I’m currently using Questrade stock screener- the only back-up option. I don’t mind to pay a little if anyone can suggest a good paid-service screener.

    Recently read a lot from G&M about a Canadian premium screening tool validea.ca. It’s not cheap!

  • FT FrugalTrader February 14, 2011, 8:48 pm

    @Jane, I just visited the page, and if you click on “descriptive”, then choose “Canada” as the country, it should only show TSX stocks. It works for me!

  • Avatar Financial Uproar February 14, 2011, 9:21 pm

    Cool post. I will have to check out Finviz.

  • Avatar My Own Advisor February 14, 2011, 9:25 pm

    Great tools FT, thanks for this.

    Like Echo, I use:



    Again, both tools are just a starting point for me.

    I need to check out Finviz as well.

  • Avatar Clark February 14, 2011, 11:05 pm

    Here’s a technical analysis tool from Stockhouse (includes Canada)……


  • Avatar SustainableReality February 15, 2011, 1:24 am

    Great post, FT. I like the Finviz find… I hadn’t heard of that before. I did choose Canada, as you said in your response to @Jane. It looks at first like it works, but if you actually click on a ticker (I tried BCE and TRP), it’s definitely showing their NYSE data.

    I use GlobeInvestor, and I often do an export of my watchlist and dump it into a spreadsheet for a simpler interface…

  • Avatar Ed Rempel February 15, 2011, 3:04 am

    Hey, FT,

    Are you concerned that all this public information is already built into current stock prices?

    How do you avoid complex analysis that just ends up picking last year’s winners (such as looking at the moving average)?


  • FT FrugalTrader February 15, 2011, 10:17 am

    @SustainableReality – Oh, I didn’t notice that! I typically get the results and move onto other sites to gather more information about the company.

    @Ed, That is a good point. But i’m not sure how using a stock screener equates to picking last years winners. What if you use the screener to find relatively cheap stocks (low p/b, low P/E, growing dividends etc)?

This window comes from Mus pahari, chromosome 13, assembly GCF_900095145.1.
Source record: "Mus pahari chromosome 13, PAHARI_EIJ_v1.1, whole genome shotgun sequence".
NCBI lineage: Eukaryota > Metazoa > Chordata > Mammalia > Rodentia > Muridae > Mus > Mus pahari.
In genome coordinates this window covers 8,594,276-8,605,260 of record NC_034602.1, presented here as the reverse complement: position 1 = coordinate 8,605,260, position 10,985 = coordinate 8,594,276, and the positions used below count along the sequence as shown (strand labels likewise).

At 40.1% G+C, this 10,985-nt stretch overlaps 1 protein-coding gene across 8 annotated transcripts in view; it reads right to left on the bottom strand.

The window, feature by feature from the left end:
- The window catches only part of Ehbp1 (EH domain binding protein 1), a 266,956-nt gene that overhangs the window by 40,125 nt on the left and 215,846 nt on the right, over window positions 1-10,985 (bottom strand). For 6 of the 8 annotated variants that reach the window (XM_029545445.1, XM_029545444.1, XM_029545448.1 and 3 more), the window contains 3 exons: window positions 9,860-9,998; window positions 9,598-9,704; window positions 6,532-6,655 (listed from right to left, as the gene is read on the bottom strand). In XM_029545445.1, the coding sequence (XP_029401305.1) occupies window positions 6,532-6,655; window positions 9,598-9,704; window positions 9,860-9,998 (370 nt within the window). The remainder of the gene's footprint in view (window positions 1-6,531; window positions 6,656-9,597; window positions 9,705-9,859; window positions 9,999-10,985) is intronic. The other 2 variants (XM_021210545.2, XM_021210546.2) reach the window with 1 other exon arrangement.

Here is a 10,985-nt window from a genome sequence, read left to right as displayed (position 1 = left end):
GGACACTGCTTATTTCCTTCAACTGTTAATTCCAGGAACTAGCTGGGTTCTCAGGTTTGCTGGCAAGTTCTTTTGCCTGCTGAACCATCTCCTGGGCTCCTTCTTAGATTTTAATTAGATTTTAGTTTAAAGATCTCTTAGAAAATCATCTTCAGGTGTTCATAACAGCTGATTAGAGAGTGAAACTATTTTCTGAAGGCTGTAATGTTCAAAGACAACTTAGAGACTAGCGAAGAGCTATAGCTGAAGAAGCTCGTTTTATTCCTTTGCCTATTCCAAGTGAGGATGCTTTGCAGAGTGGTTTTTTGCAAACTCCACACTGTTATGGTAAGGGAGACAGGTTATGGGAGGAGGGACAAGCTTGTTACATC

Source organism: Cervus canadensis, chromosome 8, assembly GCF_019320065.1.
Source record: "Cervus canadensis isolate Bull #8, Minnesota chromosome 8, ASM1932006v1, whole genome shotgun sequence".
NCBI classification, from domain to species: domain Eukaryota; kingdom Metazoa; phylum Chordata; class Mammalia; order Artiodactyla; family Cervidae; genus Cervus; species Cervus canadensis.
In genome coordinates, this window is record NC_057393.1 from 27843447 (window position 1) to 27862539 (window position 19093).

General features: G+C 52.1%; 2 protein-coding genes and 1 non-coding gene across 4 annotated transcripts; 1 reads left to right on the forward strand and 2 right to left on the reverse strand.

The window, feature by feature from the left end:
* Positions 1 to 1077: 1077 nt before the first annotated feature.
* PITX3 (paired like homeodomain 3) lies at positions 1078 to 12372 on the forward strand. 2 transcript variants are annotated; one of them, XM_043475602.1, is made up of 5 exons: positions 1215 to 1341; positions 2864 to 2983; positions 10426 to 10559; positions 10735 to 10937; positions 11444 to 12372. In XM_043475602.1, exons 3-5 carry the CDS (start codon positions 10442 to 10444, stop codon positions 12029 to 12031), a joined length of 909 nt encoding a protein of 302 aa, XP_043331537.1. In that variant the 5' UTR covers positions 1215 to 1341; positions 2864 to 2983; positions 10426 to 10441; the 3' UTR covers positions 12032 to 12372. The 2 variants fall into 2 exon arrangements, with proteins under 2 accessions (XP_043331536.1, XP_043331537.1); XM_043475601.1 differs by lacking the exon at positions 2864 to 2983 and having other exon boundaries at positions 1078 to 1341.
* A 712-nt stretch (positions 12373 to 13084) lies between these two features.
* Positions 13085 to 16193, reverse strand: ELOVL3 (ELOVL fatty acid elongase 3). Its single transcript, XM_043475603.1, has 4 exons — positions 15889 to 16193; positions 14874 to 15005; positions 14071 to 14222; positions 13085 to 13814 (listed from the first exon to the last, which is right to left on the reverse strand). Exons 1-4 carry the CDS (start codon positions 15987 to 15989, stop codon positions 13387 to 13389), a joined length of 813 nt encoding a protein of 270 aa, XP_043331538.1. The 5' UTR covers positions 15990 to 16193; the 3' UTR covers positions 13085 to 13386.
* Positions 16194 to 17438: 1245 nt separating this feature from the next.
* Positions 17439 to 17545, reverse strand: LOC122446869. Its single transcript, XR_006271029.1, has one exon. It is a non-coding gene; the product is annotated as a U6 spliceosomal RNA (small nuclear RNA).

• Avatar cannon_fodder February 15, 2011, 10:43 am

    Thanks, Brandon. It wasn’t obvious, but the TMX screener can be found at: http://tmx.quotemedia.com/screener.php?qm_page=86910

    I don’t like choosing several criteria and then the results are displayed without showing the criteria. The summary seems to always have the same, basic data.

    But, at least it is Canadian specific!

  • Avatar Steve February 15, 2011, 11:27 am

    @ FT

    It’s worse then just showing the NYSE prices, it only shows Canadian companies who are listed on the NYSE.

    If you do a search for ALL entries in canada you get a total of about 170 hits.

    I was very excited by the advanced features of this tool but if it can only search the american exchanges then it’s not really useful for Canadian screening at all.

    Too bad.

  • Avatar Jane February 15, 2011, 12:45 pm

    agree with Steve. You would miss MANY Canadian stocks by only looking at Canadian companies listed on NYSE only. This has to be aware of.

  • FT FrugalTrader February 15, 2011, 1:58 pm

    Good point guys, I didn’t realize that it was only displaying Canadian stocks on the NYSE. I’ll have to edit the article.

  • Avatar Jane February 15, 2011, 5:44 pm

    i just realized that Questrade Screener is the same one as TMX screener!

    The bad is you can’t download the screen to excel from both.